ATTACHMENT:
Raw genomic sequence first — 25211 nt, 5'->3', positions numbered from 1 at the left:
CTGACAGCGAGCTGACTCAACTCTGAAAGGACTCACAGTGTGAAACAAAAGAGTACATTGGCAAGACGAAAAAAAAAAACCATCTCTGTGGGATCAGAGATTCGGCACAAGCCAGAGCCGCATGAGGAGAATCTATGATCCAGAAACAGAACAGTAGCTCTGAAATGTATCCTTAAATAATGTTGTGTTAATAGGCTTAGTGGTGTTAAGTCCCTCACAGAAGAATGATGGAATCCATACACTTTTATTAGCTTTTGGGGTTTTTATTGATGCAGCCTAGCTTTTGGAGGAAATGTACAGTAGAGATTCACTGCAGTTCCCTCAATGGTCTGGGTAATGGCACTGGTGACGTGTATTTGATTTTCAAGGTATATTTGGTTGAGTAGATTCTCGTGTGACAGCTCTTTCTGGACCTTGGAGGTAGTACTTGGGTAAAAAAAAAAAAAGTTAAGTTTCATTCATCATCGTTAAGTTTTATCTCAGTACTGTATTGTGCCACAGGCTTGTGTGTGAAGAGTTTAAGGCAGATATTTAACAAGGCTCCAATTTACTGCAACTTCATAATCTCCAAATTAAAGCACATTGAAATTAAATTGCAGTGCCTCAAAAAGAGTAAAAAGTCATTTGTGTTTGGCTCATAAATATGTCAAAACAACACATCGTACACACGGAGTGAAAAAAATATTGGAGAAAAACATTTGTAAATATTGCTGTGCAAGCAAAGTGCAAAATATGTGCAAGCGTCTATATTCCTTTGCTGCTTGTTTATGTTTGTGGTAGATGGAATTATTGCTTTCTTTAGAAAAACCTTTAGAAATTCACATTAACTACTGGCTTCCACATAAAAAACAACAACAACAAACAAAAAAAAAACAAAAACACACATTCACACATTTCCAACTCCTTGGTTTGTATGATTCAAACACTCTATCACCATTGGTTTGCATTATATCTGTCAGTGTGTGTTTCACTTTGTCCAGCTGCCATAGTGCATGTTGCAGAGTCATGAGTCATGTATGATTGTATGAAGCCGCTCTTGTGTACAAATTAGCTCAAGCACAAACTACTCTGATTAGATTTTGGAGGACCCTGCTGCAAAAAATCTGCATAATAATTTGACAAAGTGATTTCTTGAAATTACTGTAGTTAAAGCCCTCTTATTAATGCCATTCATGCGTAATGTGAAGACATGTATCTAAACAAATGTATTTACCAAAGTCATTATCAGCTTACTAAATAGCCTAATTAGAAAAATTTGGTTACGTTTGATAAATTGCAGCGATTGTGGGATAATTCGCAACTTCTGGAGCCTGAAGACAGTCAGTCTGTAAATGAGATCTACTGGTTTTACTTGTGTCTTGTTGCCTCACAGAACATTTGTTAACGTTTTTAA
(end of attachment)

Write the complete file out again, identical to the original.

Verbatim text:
Raw genomic sequence first — 25211 nt, 5'->3', positions numbered from 1 at the left:
CTGACAGCGAGCTGACTCAACTCTGAAAGGACTCACAGTGTGAAACAAAAGAGTACATTGGCAAGACGAAAAAAAAAAACCATCTCTGTGGGATCAGAGATTCGGCACAAGCCAGAGCCGCATGAGGAGAATCTATGATCCAGAAACAGAACAGTAGCTCTGAAATGTATCCTTAAATAATGTTGTGTTAATAGGCTTAGTGGTGTTAAGTCCCTCACAGAAGAATGATGGAATCCATACACTTTTATTAGCTTTTGGGGTTTTTATTGATGCAGCCTAGCTTTTGGAGGAAATGTACAGTAGAGATTCACTGCAGTTCCCTCAATGGTCTGGGTAATGGCACTGGTGACGTGTATTTGATTTTCAAGGTATATTTGGTTGAGTAGATTCTCGTGTGACAGCTCTTTCTGGACCTTGGAGGTAGTACTTGGGTAAAAAAAAAAAAAGTTAAGTTTCATTCATCATCGTTAAGTTTTATCTCAGTACTGTATTGTGCCACAGGCTTGTGTGTGAAGAGTTTAAGGCAGATATTTAACAAGGCTCCAATTTACTGCAACTTCATAATCTCCAAATTAAAGCACATTGAAATTAAATTGCAGTGCCTCAAAAAGAGTAAAAAGTCATTTGTGTTTGGCTCATAAATATGTCAAAACAACACATCGTACACACGGAGTGAAAAAAATATTGGAGAAAAACATTTGTAAATATTGCTGTGCAAGCAAAGTGCAAAATATGTGCAAGCGTCTATATTCCTTTGCTGCTTGTTTATGTTTGTGGTAGATGGAATTATTGCTTTCTTTAGAAAAACCTTTAGAAATTCACATTAACTACTGGCTTCCACATAAAAAACAACAACAACAAACAAAAAAAAAACAAAAACACACATTCACACATTTCCAACTCCTTGGTTTGTATGATTCAAACACTCTATCACCATTGGTTTGCATTATATCTGTCAGTGTGTGTTTCACTTTGTCCAGCTGCCATAGTGCATGTTGCAGAGTCATGAGTCATGTATGATTGTATGAAGCCGCTCTTGTGTACAAATTAGCTCAAGCACAAACTACTCTGATTAGATTTTGGAGGACCCTGCTGCAAAAAATCTGCATAATAATTTGACAAAGTGATTTCTTGAAATTACTGTAGTTAAAGCCCTCTTATTAATGCCATTCATGCGTAATGTGAAGACATGTATCTAAACAAATGTATTTACCAAAGTCATTATCAGCTTACTAAATAGCCTAATTAGAAAAATTTGGTTACGTTTGATAAATTGCAGCGATTGTGGGATAATTCGCAACTTCTGGAGCCTGAAGACAGTCAGTCTGTAAATGAGATCTACTGGTTTTACTTGTGTCTTGTTGCCTCACAGAACATTTGTTAACGTTTTTAA